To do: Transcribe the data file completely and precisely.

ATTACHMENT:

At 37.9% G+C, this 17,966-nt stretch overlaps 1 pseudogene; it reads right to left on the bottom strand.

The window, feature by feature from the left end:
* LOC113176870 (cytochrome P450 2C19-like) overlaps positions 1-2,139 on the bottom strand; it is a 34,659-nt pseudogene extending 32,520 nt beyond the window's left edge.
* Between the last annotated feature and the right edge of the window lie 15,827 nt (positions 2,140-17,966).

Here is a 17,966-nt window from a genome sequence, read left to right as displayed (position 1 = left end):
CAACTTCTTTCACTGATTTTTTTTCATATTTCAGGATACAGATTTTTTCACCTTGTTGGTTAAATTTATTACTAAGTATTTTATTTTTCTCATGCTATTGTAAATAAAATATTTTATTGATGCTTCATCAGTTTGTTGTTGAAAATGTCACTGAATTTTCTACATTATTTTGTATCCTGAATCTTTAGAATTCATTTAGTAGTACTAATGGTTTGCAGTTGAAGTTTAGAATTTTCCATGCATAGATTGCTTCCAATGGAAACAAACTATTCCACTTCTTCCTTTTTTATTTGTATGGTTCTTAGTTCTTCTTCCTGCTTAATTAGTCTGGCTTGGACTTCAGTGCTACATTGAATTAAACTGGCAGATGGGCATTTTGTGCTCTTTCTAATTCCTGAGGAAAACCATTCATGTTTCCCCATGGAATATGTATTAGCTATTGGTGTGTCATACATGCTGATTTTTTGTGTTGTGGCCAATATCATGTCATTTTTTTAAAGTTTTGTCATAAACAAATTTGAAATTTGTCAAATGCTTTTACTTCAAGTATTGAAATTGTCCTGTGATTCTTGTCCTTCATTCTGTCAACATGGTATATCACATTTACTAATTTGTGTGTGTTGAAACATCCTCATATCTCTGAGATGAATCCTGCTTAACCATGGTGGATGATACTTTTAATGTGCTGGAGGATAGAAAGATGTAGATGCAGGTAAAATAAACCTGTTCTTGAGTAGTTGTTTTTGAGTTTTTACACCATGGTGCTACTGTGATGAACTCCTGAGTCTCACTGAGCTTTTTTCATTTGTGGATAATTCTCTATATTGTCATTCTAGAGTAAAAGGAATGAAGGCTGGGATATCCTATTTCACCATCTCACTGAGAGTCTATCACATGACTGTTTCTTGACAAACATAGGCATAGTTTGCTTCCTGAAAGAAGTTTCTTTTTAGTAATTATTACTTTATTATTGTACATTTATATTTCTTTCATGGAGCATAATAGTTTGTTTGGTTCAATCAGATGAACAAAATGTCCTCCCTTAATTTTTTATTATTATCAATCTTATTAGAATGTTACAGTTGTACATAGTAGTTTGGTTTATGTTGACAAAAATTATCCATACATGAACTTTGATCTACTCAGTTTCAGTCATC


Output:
At 37.9% G+C, this 17,966-nt stretch overlaps 1 pseudogene; it reads right to left on the bottom strand.

The window, feature by feature from the left end:
* LOC113176870 (cytochrome P450 2C19-like) overlaps positions 1-2,139 on the bottom strand; it is a 34,659-nt pseudogene extending 32,520 nt beyond the window's left edge.
* Between the last annotated feature and the right edge of the window lie 15,827 nt (positions 2,140-17,966).

Here is a 17,966-nt window from a genome sequence, read left to right as displayed (position 1 = left end):
CAACTTCTTTCACTGATTTTTTTTCATATTTCAGGATACAGATTTTTTCACCTTGTTGGTTAAATTTATTACTAAGTATTTTATTTTTCTCATGCTATTGTAAATAAAATATTTTATTGATGCTTCATCAGTTTGTTGTTGAAAATGTCACTGAATTTTCTACATTATTTTGTATCCTGAATCTTTAGAATTCATTTAGTAGTACTAATGGTTTGCAGTTGAAGTTTAGAATTTTCCATGCATAGATTGCTTCCAATGGAAACAAACTATTCCACTTCTTCCTTTTTTATTTGTATGGTTCTTAGTTCTTCTTCCTGCTTAATTAGTCTGGCTTGGACTTCAGTGCTACATTGAATTAAACTGGCAGATGGGCATTTTGTGCTCTTTCTAATTCCTGAGGAAAACCATTCATGTTTCCCCATGGAATATGTATTAGCTATTGGTGTGTCATACATGCTGATTTTTTGTGTTGTGGCCAATATCATGTCATTTTTTTAAAGTTTTGTCATAAACAAATTTGAAATTTGTCAAATGCTTTTACTTCAAGTATTGAAATTGTCCTGTGATTCTTGTCCTTCATTCTGTCAACATGGTATATCACATTTACTAATTTGTGTGTGTTGAAACATCCTCATATCTCTGAGATGAATCCTGCTTAACCATGGTGGATGATACTTTTAATGTGCTGGAGGATAGAAAGATGTAGATGCAGGTAAAATAAACCTGTTCTTGAGTAGTTGTTTTTGAGTTTTTACACCATGGTGCTACTGTGATGAACTCCTGAGTCTCACTGAGCTTTTTTCATTTGTGGATAATTCTCTATATTGTCATTCTAGAGTAAAAGGAATGAAGGCTGGGATATCCTATTTCACCATCTCACTGAGAGTCTATCACATGACTGTTTCTTGACAAACATAGGCATAGTTTGCTTCCTGAAAGAAGTTTCTTTTTAGTAATTATTACTTTATTATTGTACATTTATATTTCTTTCATGGAGCATAATAGTTTGTTTGGTTCAATCAGATGAACAAAATGTCCTCCCTTAATTTTTTATTATTATCAATCTTATTAGAATGTTACAGTTGTACATAGTAGTTTGGTTTATGTTGACAAAAATTATCCATACATGAACTTTGATCTACTCAGTTTCAGTCATC